Anne Applebaum – Twilight of Democracy

Anne Elizabeth Applebaum.jpg

My father introduced me to the Libertarian Party in 1992. This was the year Bill Clinton defeated George Bush. Ross Perot had disrupted the two-party system with his independent campaign. But I was groomed to support a relative unknown. The Libertarian Party had nominated Andre Marrou. He was elected to the Alaskan state legislature in 1984. This was a big deal for a third party. No Libertarian had been elected to a state legislature before Marrou. But his campaign made little noise. It had less impact than Ron Paul’s campaign in 1988 or Harry Browne’s campaigns in 1996 and 2000. Nonetheless, this was my introduction to politics.

Libertarianism was easy to understand at a young age. There was a simple, clear principle for governance. The Libertarian philosophy argues the purpose of government is to preserve liberty or freedom. Many laws and policies, they argue, are not designed to preserve liberty which is why they advocate for small government. David Nolan is recognized as the founder of the Libertarian Party in the United States. He felt out of place among conservatives and liberals. The traditional left-right spectrum did not fit his political ideas so added a second dimension. The Noaln chart has one axis to measure personal liberties while the other measures economic freedoms. Nolan defined liberals as those who defend personal liberties but want to restrict economic freedoms while conservatives defended economic freedoms but wanted limitations on personal liberties. Liberalism, according to Nolan, remained the opposite of conservatism. But libertarianism was not simply a combination of the two. Nolan interpreted libertarianism as a distinct ideology. Its opposite was authoritarianism which he defined as a support for limitations on both personal liberties and economic freedoms.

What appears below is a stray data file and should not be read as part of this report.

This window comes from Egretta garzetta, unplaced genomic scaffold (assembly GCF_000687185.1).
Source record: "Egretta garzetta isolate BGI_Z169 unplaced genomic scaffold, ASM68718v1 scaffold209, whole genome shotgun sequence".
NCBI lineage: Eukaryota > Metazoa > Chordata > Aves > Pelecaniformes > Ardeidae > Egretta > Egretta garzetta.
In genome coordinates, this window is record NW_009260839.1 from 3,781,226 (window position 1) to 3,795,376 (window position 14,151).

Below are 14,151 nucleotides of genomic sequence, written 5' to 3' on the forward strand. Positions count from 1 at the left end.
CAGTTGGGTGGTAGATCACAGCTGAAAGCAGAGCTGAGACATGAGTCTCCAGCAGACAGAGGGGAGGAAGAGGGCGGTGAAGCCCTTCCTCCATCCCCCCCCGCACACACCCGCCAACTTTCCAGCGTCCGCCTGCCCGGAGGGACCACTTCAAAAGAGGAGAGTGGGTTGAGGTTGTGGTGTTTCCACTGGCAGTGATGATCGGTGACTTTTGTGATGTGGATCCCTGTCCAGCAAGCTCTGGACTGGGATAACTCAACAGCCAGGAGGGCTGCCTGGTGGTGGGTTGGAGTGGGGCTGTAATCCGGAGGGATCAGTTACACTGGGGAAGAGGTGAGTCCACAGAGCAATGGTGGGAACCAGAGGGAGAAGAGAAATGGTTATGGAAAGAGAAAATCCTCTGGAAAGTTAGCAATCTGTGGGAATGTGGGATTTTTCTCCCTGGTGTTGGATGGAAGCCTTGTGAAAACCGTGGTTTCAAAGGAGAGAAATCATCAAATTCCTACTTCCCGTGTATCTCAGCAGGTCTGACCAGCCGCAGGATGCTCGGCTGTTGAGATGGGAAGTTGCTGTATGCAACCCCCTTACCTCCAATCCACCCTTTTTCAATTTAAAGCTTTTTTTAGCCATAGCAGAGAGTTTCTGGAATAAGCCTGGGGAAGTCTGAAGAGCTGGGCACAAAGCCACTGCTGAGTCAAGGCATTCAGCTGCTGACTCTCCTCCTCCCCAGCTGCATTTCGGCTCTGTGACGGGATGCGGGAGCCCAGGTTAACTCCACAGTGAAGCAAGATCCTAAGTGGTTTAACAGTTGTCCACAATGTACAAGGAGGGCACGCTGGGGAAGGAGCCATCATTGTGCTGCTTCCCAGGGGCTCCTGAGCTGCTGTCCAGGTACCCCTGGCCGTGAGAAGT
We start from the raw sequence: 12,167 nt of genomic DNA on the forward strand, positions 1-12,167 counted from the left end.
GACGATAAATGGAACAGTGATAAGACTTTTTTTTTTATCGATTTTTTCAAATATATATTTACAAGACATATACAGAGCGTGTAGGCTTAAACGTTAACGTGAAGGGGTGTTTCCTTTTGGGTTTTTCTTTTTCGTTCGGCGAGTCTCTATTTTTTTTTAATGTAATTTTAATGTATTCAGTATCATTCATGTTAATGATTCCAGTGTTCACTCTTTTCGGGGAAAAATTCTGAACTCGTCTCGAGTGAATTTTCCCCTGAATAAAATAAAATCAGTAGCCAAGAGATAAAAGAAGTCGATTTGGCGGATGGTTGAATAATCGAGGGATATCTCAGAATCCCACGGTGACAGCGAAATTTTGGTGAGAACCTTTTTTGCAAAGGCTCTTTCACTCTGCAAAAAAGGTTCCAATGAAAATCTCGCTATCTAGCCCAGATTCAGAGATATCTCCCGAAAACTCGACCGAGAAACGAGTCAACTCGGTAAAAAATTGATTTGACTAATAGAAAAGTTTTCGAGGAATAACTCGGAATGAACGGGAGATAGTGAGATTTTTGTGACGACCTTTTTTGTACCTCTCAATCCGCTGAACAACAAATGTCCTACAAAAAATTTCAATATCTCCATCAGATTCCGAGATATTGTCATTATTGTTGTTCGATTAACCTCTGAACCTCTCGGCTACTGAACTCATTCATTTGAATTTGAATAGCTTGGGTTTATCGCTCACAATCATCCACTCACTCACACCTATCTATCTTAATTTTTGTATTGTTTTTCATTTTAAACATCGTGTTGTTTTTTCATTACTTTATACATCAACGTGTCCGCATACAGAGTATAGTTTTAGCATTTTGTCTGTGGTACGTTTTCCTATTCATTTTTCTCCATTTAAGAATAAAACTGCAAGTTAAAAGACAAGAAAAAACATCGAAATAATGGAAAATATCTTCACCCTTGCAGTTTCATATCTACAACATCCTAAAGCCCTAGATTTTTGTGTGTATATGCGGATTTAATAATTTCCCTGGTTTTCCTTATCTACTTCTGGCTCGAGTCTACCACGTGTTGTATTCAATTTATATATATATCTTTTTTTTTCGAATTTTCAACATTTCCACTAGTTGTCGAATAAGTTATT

Nolan’s conceptual map is designed to recognize libertarianism as the adversary of totalitarianism. The World’s Smallest Political Quiz uses his chart through the incorporation of ten questions to define a person’s political ideology. The quiz is used to recruit libertarians into the movement, but it is also a subtle piece of propaganda. The participants are nudged to embrace libertarian views because it moves them towards the top of the chart. Moreover, the design makes the subtle implication that liberalism and conservatism incorporate elements of authoritarian or totalitarian into their ideologies. Libertarianism is portrayed as the only ideology which is diametrically opposed to totalitarianism.